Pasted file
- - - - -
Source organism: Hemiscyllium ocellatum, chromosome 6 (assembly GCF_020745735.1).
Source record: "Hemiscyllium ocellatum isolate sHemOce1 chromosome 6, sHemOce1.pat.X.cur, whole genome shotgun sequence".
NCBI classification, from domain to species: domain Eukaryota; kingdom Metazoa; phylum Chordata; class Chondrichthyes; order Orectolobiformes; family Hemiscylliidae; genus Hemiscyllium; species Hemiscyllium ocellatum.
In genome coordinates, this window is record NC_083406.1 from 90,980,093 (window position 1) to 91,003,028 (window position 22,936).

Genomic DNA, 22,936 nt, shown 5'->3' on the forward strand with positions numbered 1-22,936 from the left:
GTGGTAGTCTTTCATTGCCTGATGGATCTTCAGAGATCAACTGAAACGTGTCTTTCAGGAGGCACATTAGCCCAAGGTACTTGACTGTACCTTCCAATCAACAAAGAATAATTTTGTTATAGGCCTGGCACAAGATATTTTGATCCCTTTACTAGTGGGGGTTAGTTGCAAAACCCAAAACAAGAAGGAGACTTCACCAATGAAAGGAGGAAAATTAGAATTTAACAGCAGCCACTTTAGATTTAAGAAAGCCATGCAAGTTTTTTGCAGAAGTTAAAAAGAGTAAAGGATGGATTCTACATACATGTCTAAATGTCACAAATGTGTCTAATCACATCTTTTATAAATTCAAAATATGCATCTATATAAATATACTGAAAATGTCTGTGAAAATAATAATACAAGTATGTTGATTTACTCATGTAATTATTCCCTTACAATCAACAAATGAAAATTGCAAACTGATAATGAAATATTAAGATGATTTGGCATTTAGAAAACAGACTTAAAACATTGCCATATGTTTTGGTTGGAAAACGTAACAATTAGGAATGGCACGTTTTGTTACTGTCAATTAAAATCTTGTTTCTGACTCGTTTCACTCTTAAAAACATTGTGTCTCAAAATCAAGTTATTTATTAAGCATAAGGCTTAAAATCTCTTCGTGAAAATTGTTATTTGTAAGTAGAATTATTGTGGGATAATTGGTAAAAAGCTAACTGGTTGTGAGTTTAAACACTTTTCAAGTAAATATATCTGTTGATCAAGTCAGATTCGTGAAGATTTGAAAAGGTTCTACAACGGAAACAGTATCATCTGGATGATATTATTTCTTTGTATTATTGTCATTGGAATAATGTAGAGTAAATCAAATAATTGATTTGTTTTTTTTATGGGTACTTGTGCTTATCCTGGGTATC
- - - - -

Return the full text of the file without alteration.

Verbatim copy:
Source organism: Hemiscyllium ocellatum, chromosome 6 (assembly GCF_020745735.1).
Source record: "Hemiscyllium ocellatum isolate sHemOce1 chromosome 6, sHemOce1.pat.X.cur, whole genome shotgun sequence".
NCBI classification, from domain to species: domain Eukaryota; kingdom Metazoa; phylum Chordata; class Chondrichthyes; order Orectolobiformes; family Hemiscylliidae; genus Hemiscyllium; species Hemiscyllium ocellatum.
In genome coordinates, this window is record NC_083406.1 from 90,980,093 (window position 1) to 91,003,028 (window position 22,936).

Genomic DNA, 22,936 nt, shown 5'->3' on the forward strand with positions numbered 1-22,936 from the left:
GTGGTAGTCTTTCATTGCCTGATGGATCTTCAGAGATCAACTGAAACGTGTCTTTCAGGAGGCACATTAGCCCAAGGTACTTGACTGTACCTTCCAATCAACAAAGAATAATTTTGTTATAGGCCTGGCACAAGATATTTTGATCCCTTTACTAGTGGGGGTTAGTTGCAAAACCCAAAACAAGAAGGAGACTTCACCAATGAAAGGAGGAAAATTAGAATTTAACAGCAGCCACTTTAGATTTAAGAAAGCCATGCAAGTTTTTTGCAGAAGTTAAAAAGAGTAAAGGATGGATTCTACATACATGTCTAAATGTCACAAATGTGTCTAATCACATCTTTTATAAATTCAAAATATGCATCTATATAAATATACTGAAAATGTCTGTGAAAATAATAATACAAGTATGTTGATTTACTCATGTAATTATTCCCTTACAATCAACAAATGAAAATTGCAAACTGATAATGAAATATTAAGATGATTTGGCATTTAGAAAACAGACTTAAAACATTGCCATATGTTTTGGTTGGAAAACGTAACAATTAGGAATGGCACGTTTTGTTACTGTCAATTAAAATCTTGTTTCTGACTCGTTTCACTCTTAAAAACATTGTGTCTCAAAATCAAGTTATTTATTAAGCATAAGGCTTAAAATCTCTTCGTGAAAATTGTTATTTGTAAGTAGAATTATTGTGGGATAATTGGTAAAAAGCTAACTGGTTGTGAGTTTAAACACTTTTCAAGTAAATATATCTGTTGATCAAGTCAGATTCGTGAAGATTTGAAAAGGTTCTACAACGGAAACAGTATCATCTGGATGATATTATTTCTTTGTATTATTGTCATTGGAATAATGTAGAGTAAATCAAATAATTGATTTGTTTTTTTTATGGGTACTTGTGCTTATCCTGGGTATC